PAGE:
Those are my thoughts on the engine rush. Make of them what you will.

    • James says:

      Some of the Unity paragraph makes no sense. Sorry, but lacking an EDIT button *grumble grumble* I can’t fix it.

      Correct paragraph is:

      Unity is appealing, but (for me at least) has some reliability issues. That said, it does offer one of many ‘best’ options in financial terms. I download it, use it, and sell my product. Any 3rd party distributers take their cut. Having seen projects in Unity 4, I am discouraged as to the actual quality of what I, with my paultry levels of skill in anything but designing could actually make as to get the most out of Unity, you needed to really know what you were doing. I know FA about creating textures or animating or lip syncing etc. so I doubted whether I could acheive what I wanted in it. With Unity 5, I am inclined to at least give it a go. It won’t cost me anything.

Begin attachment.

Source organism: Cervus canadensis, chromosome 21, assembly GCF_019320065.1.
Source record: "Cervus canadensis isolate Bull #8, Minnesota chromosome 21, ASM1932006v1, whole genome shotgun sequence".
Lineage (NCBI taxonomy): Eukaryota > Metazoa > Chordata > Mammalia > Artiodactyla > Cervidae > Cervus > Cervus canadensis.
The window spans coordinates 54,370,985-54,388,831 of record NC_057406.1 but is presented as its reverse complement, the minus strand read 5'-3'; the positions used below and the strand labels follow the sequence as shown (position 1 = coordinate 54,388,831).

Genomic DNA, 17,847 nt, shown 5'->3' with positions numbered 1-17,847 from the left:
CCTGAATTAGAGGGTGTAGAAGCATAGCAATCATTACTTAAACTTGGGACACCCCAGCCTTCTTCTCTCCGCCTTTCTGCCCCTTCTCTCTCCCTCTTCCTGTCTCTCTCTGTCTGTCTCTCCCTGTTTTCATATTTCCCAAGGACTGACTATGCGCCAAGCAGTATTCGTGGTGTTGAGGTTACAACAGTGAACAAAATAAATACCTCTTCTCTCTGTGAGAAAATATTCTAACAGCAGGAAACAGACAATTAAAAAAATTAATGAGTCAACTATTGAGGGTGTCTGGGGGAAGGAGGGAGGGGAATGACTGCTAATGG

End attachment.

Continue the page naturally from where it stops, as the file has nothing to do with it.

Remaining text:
11. raskolnikov.mx says:

    Admittedly this is not a picture of Source 2.

    Nonsense, of course it is.

  12. Ungenious says:

    Just to clarify, is this full engine source code with optional enterprise support as a premium?

  13. rcguitarist says:

    Hopefully source 2 coming out will put an end to all of these butt ugly source powered games that come out every few days. Source based games have always looked terrible and cartoony to me…and yes, that includes half-life 2.

  14. racccoon says:

    STEAM needs to f-off into its own console and leave the PC!
    Its redundant and sucks arse.
    All its even been is a Parasite and a manipulator of the PC player.

    • P.Funk says: